Campo Marzio discoveries
2. the circle/square Porticus Neronianae marks the spot of Alaric's Visigoth camp prior to the (primal) break-in at the Porta Saleria. The 45 degree marks of the Porticus Neronianae marks the four cardinal points. Since the compass of the Ichnographia matches the center of the Porticus Neronianae in size, perhaps Piranesi is here indicating the spot where the "winds" shifted--the historical winds. I now know how the Nolli map corresponds with the Campo Marzio area of the Celian Hill/Horti Salustiani. Platner provides an interesting history of the "Domus Valerianus"--nobody bought it in 404 AD; it sold for almost nothing after Alaric 410 AD; it appears to have become a hospital (which makes sense with regard to Melania's mission.
Not too long ago, countable days actually, I first learned of Melania the Younger, and how her husband's (enormously expensive) family estate [Horti Valeriani] just outside the walls of Rome at the Salarian Gate, was one of the great properties (along with the Gardens of Sallust) that were plundered when Alaric and his Visigoths broke into (at the Salarian Gate) and sacked Rome for the first time. The Visigoths initially camped for many months outside the walls of Rome (near the Salarian Gate) thereby starving the city by disrupting all deliveries of grain from Africa to the city. The Salarian Gate, the Gardens of Sallust, and the Gardens Valeriani are all delineated within Piranesi's Ichnographia Campus Martius right where they are supposed to be. Interesting, right next to this complex of buildings/structures, Piranesi also delineates a Porticus Neronianae, a completely fictitious building in the shape of a large cross within a circle (a composition, coincidentally, that follows the circle/square juncture pattern similar to the Timepiece gauge of the theory of chronosomatics). Within a day of assimilating all this new data, I came to see how the inner circle of the Porticus Neronianiae matches the circle of the compass/north arrow that Piranesi also delineated within the Ichnographia, and I came to see how if you rotate the cross of the Porticus Neronianae 45 degrees, its four points then correspond exactly to the four cardinal points of global direction. The Porticus Neronianae of Piranesi's Ichnographia Campus Martius is the X that marks the spot where the first attacking Visigoths camped. [There are even more 'symbols' to interpret here, like 'shifting winds' and Nero as anti-Christ precursor, but more on that latter.]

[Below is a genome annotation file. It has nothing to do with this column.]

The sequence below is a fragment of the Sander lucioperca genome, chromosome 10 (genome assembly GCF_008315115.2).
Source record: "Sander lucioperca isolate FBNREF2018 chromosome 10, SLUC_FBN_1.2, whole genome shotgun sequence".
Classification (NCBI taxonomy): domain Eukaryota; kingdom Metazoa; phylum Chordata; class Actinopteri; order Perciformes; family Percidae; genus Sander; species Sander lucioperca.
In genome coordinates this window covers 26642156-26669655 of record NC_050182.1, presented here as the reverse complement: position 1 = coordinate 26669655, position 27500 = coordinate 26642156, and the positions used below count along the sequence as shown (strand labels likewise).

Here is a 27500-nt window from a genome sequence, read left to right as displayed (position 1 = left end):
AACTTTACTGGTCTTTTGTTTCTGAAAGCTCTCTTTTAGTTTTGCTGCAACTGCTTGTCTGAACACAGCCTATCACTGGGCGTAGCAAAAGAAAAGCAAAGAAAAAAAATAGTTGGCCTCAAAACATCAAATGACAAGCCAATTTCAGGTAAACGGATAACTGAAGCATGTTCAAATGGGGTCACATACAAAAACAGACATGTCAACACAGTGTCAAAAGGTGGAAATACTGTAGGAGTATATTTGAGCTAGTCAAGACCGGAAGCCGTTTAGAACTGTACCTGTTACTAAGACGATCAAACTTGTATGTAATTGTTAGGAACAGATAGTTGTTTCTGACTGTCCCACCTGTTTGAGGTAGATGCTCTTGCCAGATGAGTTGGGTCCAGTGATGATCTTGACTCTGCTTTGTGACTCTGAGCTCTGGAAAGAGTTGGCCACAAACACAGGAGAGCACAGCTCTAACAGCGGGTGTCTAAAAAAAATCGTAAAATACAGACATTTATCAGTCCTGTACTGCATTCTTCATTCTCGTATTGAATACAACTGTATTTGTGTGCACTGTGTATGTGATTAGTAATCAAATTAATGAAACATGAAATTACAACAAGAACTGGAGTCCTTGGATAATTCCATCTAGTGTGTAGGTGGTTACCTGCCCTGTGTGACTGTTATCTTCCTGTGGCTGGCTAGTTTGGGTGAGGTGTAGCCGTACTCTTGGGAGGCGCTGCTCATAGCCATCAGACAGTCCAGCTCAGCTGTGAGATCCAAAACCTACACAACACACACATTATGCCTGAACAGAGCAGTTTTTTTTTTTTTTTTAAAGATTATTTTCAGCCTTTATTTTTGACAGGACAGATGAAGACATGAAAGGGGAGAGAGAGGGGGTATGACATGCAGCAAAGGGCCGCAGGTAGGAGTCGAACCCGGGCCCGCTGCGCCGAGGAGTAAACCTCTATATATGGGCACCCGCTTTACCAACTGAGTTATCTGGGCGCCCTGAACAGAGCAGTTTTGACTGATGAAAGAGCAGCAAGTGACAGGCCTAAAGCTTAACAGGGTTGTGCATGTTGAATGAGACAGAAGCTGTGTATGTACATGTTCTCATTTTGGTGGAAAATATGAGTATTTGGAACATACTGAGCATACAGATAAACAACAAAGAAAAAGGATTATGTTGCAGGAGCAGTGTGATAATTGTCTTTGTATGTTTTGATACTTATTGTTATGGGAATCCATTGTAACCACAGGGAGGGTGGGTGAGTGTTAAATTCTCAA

Giovanni Battista Piranesi, Ichnographia Campus Martius (1762), detail.
The Horti Valeriani is situated in the upper right corner, directly above the Horti Sallustiani, which occupies the entire bottom portion of the plan. Note that the Aurelian Wall is delineated via a bowing dotted line, which is visible directly above the words 'Horti' and 'Sallustiani'. The position of the Salarian Gate is indicated along the dotted line, here circled in red.
Scale comparison between the Horti Valeriani as rendered by G.B. Piranesi within the Ichnographia Campus Martius and Whitemarsh Hall formerly at Wyndmoor, Pennsylvania as designed by Horace Trumbauer.